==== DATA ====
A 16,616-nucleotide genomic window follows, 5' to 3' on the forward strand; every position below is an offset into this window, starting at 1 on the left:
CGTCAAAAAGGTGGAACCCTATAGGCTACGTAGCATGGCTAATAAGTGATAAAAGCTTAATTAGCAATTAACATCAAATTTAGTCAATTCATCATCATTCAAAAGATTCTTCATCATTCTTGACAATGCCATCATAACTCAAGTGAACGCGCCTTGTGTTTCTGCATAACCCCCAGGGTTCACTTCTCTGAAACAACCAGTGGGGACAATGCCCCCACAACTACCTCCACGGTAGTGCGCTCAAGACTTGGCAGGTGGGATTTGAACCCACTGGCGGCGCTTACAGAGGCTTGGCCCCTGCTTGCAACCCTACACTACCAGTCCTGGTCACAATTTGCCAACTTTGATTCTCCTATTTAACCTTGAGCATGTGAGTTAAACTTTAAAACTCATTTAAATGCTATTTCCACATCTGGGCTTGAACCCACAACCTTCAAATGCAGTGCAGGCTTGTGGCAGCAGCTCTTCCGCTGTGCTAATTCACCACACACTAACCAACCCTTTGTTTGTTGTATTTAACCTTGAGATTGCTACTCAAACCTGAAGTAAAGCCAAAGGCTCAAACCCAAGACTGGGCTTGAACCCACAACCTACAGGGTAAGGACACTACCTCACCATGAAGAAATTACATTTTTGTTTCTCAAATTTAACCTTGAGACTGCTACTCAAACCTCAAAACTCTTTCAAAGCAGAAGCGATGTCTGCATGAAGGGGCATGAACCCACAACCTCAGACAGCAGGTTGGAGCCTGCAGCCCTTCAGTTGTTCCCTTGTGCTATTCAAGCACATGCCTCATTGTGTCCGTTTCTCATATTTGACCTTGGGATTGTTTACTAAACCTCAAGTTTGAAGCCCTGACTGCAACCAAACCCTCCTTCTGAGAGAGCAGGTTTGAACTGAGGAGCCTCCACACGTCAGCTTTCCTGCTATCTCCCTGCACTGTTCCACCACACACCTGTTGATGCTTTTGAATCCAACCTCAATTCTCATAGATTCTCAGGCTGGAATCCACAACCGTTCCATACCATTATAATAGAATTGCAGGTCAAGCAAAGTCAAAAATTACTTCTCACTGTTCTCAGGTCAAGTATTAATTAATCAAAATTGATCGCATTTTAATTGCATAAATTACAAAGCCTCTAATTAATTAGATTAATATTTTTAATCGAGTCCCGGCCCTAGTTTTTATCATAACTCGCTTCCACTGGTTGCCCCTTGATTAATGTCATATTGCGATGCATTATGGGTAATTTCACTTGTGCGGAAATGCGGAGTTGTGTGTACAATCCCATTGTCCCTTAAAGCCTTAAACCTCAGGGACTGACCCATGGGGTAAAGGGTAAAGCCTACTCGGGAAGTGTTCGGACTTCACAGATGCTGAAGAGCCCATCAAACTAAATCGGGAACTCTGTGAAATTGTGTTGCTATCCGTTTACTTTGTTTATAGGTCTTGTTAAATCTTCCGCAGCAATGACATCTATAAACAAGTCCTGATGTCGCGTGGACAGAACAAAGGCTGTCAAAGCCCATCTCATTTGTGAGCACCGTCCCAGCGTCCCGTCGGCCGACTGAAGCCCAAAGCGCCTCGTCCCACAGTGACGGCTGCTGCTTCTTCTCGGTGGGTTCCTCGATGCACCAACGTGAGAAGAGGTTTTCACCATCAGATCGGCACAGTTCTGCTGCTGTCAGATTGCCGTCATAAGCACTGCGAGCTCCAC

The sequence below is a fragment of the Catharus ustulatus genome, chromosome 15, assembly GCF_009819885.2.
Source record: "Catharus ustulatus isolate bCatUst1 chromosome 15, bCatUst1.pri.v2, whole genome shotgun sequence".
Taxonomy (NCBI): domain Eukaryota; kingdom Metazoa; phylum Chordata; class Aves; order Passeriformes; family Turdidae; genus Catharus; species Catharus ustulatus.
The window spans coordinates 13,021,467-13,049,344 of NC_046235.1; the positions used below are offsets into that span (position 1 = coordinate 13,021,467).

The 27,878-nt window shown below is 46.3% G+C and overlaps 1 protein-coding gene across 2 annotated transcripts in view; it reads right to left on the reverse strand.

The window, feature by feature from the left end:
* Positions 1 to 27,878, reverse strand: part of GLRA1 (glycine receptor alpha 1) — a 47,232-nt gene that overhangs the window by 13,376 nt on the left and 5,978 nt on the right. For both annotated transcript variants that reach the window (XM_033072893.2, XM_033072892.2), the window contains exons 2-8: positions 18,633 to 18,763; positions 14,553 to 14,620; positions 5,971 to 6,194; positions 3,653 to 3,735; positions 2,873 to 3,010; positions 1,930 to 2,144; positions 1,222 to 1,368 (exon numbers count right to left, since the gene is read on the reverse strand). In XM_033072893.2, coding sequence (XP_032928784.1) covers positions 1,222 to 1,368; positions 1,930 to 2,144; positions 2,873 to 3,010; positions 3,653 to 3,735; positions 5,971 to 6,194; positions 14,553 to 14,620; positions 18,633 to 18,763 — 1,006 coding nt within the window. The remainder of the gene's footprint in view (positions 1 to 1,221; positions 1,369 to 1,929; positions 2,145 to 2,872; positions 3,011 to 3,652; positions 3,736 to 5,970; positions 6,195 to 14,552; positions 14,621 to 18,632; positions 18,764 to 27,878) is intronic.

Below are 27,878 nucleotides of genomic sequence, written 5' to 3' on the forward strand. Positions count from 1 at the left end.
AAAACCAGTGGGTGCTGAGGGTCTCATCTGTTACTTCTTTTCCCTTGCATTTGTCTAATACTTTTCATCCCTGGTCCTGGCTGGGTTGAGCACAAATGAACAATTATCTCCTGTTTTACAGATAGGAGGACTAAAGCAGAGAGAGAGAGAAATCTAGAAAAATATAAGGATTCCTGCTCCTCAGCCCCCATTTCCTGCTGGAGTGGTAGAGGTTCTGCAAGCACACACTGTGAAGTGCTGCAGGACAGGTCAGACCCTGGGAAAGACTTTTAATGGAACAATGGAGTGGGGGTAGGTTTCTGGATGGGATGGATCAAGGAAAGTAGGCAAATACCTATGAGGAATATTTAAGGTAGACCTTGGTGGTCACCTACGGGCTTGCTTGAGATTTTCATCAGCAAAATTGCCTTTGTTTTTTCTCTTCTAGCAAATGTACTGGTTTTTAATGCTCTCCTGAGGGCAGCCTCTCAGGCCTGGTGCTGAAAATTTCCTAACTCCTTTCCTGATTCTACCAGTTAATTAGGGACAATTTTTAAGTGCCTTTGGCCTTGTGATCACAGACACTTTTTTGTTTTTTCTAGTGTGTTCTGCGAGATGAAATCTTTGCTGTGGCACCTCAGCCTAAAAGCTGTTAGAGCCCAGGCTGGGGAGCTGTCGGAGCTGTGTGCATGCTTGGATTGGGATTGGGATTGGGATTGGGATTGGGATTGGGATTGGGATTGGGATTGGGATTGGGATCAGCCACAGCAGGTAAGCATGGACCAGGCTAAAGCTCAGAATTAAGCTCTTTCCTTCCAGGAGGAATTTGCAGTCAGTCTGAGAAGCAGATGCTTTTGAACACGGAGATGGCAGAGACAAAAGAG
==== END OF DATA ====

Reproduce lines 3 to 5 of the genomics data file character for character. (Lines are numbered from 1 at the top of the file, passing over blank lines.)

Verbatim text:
The sequence below is a fragment of the Catharus ustulatus genome, chromosome 15, assembly GCF_009819885.2.
Source record: "Catharus ustulatus isolate bCatUst1 chromosome 15, bCatUst1.pri.v2, whole genome shotgun sequence".
Taxonomy (NCBI): domain Eukaryota; kingdom Metazoa; phylum Chordata; class Aves; order Passeriformes; family Turdidae; genus Catharus; species Catharus ustulatus.